"We’re all working off fairly limited amount of information atthis point, but to us, this is a transaction that has the potentialto be transformative as it relates to how health care is accessedand paid for – and not just pharmaceuticals.

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"There is lots of coverage around pharmaceuticals, given this isCVS, but we look at this as one of many things that is happening inhealth care that seeks to transform the way we seek care fromtraditional players in this ecosystem – potentially creating spacefor new entrants to come in.

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"While this is a very big transaction between two very bigcompanies, this is really going to be one where innovation has tohave as big as a seat at the table as integration when the twocompanies come together. In a typical merger-of-equals bycompetitors in the same space, it’s really about integration –taking out costs. But since this transaction is by adjacent playersin different parts of the health ecosystem, it’s really importantfor the leaders to think about how to build a combined companythat’s driven by innovation and transformation in themarketplace.

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"It’s not just about nuts and bolts about how to integrate thetwo – innovation will be the most impactful part of the successstory."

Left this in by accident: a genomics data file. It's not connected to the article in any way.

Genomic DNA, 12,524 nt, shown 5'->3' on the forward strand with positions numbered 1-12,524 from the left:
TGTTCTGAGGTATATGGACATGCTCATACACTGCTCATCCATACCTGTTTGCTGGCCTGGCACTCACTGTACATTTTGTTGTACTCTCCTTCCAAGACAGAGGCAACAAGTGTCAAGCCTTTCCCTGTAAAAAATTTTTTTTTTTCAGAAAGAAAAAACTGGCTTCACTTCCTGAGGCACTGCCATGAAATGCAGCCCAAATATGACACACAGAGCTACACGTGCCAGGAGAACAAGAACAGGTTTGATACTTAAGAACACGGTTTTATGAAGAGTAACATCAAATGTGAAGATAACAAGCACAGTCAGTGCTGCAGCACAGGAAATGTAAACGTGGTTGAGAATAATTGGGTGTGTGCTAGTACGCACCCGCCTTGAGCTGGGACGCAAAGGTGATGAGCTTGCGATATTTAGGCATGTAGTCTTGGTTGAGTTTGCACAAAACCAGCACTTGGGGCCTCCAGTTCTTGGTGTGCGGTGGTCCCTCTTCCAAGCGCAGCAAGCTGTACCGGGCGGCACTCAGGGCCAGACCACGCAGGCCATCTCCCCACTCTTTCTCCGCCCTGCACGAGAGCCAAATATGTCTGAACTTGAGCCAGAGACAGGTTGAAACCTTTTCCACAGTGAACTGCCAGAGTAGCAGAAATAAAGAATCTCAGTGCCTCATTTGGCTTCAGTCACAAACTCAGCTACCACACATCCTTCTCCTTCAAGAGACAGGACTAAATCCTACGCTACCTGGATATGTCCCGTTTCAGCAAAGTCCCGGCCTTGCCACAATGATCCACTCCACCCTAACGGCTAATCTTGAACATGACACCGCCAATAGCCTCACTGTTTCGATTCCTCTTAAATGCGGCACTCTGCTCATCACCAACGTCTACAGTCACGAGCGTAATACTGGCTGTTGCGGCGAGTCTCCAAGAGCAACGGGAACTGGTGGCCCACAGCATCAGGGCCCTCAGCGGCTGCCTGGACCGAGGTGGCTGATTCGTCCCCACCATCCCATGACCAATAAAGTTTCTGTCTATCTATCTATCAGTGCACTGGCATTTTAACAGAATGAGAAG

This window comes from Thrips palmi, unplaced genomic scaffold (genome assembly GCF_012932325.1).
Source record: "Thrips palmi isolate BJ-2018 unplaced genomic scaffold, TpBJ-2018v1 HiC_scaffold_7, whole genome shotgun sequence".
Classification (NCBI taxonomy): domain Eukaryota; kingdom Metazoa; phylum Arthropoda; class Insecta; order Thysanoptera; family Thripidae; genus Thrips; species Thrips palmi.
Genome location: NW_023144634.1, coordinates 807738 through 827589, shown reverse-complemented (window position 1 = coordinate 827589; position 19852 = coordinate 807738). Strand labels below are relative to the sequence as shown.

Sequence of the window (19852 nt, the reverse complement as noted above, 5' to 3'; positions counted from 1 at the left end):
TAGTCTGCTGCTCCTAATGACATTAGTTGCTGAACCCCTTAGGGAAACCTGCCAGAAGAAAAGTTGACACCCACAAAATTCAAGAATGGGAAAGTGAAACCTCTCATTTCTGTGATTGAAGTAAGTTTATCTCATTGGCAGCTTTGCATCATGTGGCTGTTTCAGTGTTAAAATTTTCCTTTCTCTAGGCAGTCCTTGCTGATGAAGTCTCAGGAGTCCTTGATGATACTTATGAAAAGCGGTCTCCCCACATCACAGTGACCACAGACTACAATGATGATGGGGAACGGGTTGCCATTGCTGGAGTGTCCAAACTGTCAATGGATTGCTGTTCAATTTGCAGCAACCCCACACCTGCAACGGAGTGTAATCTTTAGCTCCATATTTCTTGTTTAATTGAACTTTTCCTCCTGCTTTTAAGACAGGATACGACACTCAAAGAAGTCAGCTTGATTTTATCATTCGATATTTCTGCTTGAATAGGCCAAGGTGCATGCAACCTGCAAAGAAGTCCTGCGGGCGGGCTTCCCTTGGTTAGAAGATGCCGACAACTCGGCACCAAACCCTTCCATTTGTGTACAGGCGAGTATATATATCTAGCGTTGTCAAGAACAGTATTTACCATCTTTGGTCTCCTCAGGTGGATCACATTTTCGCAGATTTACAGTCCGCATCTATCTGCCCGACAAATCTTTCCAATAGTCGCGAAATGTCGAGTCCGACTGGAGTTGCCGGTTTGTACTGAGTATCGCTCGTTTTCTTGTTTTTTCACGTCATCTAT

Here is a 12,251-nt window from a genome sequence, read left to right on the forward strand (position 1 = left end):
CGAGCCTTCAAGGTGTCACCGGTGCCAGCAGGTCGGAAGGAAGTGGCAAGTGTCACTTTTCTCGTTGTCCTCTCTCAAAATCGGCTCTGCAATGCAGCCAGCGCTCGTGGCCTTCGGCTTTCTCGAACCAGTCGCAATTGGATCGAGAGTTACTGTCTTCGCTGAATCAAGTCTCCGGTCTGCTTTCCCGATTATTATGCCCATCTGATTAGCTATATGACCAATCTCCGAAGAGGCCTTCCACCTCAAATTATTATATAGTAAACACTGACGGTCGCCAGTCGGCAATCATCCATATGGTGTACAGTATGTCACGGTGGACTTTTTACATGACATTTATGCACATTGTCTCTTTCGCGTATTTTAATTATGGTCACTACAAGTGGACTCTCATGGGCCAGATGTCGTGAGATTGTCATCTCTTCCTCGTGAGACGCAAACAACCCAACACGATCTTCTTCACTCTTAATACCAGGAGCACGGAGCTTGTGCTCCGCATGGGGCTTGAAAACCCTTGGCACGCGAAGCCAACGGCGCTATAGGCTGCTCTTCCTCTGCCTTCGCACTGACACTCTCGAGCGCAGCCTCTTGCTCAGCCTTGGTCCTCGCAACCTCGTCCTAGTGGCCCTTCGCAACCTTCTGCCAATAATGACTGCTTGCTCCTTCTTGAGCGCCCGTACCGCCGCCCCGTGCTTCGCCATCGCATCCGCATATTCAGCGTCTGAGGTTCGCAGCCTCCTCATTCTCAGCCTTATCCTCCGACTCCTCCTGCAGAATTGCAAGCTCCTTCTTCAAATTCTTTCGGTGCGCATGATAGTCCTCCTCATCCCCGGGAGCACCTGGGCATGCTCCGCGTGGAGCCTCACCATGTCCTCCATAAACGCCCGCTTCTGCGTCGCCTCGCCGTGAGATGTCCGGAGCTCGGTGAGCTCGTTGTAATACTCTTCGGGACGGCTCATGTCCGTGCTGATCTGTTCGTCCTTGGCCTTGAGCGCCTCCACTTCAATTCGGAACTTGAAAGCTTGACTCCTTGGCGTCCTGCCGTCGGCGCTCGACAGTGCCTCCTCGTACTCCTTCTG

Dinesh Sheth, chief executive of Green CircleHealth
Pensacola Beach, Florida

"For Aetna, this deal makes perfect sense, to realize theirinvestment value for their stockholders. It’s a great transactionfor Aetna on the business side. For CVS, it remains to be seen.They are branching out into unchartered territory. They already owna PBM, Caremark, but to buy an insurance company – it’s a veryinteresting expansion of their own business.

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"It’s intriguing how they are going to monetize [theacquisition] when they are projecting only $750 million inpost-merger synergies. That’s not a huge consideration for theprice they are paying. I think the success of the merger is goingto depend on how much additional business will be derived from theinsurance business.

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"Now from the consumers’ point of view, if an individual isalready an Aetna customer, then there’s not much change, as Aetnais already using CVS Caremark as their PBM. CVS has other clientsthat buy from the PBM, and for those clients, the question will bewhat synergies Aetna brings to the table.

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"If you are a large corporate client and are using CVS Caremark,but your insurance is provided by Anthem or UnitedHealthcare, doyou now go to Aetna? Then you will be helping grow that side of thebusiness for CVS."

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Katie Kuehner-Hebert

Katie Kuehner-Hebert is a freelance writer based in Running Springs, Calif. She has more than three decades of journalism experience, with particular expertise in employee benefits and other human resource topics.